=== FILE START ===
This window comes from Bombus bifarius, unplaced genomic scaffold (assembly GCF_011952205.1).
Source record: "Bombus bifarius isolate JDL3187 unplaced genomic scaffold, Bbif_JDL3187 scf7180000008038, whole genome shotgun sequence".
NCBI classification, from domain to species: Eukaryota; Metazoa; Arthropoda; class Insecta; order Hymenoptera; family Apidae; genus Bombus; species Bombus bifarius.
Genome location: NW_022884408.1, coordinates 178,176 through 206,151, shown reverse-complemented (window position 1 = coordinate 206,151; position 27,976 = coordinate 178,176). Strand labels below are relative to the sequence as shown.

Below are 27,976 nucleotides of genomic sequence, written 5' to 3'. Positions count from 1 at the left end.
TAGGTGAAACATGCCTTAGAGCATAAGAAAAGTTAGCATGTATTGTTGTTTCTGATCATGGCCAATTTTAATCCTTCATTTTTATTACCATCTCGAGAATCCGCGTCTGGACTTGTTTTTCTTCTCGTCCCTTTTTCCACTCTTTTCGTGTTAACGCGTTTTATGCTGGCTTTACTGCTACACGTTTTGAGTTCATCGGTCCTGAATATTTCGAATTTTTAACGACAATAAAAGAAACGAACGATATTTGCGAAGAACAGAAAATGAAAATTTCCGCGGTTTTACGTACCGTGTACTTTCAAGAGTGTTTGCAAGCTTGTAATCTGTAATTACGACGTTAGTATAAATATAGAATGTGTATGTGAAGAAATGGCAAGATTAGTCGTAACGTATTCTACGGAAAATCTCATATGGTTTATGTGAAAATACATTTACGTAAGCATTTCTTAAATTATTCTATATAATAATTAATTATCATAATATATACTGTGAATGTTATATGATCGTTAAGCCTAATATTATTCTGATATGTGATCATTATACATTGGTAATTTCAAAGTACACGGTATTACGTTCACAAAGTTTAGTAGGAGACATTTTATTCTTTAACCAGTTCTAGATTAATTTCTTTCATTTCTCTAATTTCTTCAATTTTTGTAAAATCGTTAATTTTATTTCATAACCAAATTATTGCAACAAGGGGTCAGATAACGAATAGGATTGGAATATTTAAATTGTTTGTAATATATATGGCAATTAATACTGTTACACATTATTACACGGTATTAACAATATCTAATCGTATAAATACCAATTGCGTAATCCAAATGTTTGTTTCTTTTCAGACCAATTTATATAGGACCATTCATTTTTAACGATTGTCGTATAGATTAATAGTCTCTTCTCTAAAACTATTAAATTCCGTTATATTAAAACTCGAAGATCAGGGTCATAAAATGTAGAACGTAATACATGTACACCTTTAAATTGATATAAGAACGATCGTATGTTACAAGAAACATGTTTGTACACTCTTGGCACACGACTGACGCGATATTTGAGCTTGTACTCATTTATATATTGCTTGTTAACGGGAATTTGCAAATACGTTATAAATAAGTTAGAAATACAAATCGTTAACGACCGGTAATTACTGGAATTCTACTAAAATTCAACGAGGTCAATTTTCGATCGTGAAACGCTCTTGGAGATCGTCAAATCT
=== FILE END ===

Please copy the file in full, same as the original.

This window comes from Bombus bifarius, unplaced genomic scaffold (assembly GCF_011952205.1).
Source record: "Bombus bifarius isolate JDL3187 unplaced genomic scaffold, Bbif_JDL3187 scf7180000008038, whole genome shotgun sequence".
NCBI classification, from domain to species: Eukaryota; Metazoa; Arthropoda; class Insecta; order Hymenoptera; family Apidae; genus Bombus; species Bombus bifarius.
Genome location: NW_022884408.1, coordinates 178,176 through 206,151, shown reverse-complemented (window position 1 = coordinate 206,151; position 27,976 = coordinate 178,176). Strand labels below are relative to the sequence as shown.

Below are 27,976 nucleotides of genomic sequence, written 5' to 3'. Positions count from 1 at the left end.
TAGGTGAAACATGCCTTAGAGCATAAGAAAAGTTAGCATGTATTGTTGTTTCTGATCATGGCCAATTTTAATCCTTCATTTTTATTACCATCTCGAGAATCCGCGTCTGGACTTGTTTTTCTTCTCGTCCCTTTTTCCACTCTTTTCGTGTTAACGCGTTTTATGCTGGCTTTACTGCTACACGTTTTGAGTTCATCGGTCCTGAATATTTCGAATTTTTAACGACAATAAAAGAAACGAACGATATTTGCGAAGAACAGAAAATGAAAATTTCCGCGGTTTTACGTACCGTGTACTTTCAAGAGTGTTTGCAAGCTTGTAATCTGTAATTACGACGTTAGTATAAATATAGAATGTGTATGTGAAGAAATGGCAAGATTAGTCGTAACGTATTCTACGGAAAATCTCATATGGTTTATGTGAAAATACATTTACGTAAGCATTTCTTAAATTATTCTATATAATAATTAATTATCATAATATATACTGTGAATGTTATATGATCGTTAAGCCTAATATTATTCTGATATGTGATCATTATACATTGGTAATTTCAAAGTACACGGTATTACGTTCACAAAGTTTAGTAGGAGACATTTTATTCTTTAACCAGTTCTAGATTAATTTCTTTCATTTCTCTAATTTCTTCAATTTTTGTAAAATCGTTAATTTTATTTCATAACCAAATTATTGCAACAAGGGGTCAGATAACGAATAGGATTGGAATATTTAAATTGTTTGTAATATATATGGCAATTAATACTGTTACACATTATTACACGGTATTAACAATATCTAATCGTATAAATACCAATTGCGTAATCCAAATGTTTGTTTCTTTTCAGACCAATTTATATAGGACCATTCATTTTTAACGATTGTCGTATAGATTAATAGTCTCTTCTCTAAAACTATTAAATTCCGTTATATTAAAACTCGAAGATCAGGGTCATAAAATGTAGAACGTAATACATGTACACCTTTAAATTGATATAAGAACGATCGTATGTTACAAGAAACATGTTTGTACACTCTTGGCACACGACTGACGCGATATTTGAGCTTGTACTCATTTATATATTGCTTGTTAACGGGAATTTGCAAATACGTTATAAATAAGTTAGAAATACAAATCGTTAACGACCGGTAATTACTGGAATTCTACTAAAATTCAACGAGGTCAATTTTCGATCGTGAAACGCTCTTGGAGATCGTCAAATCT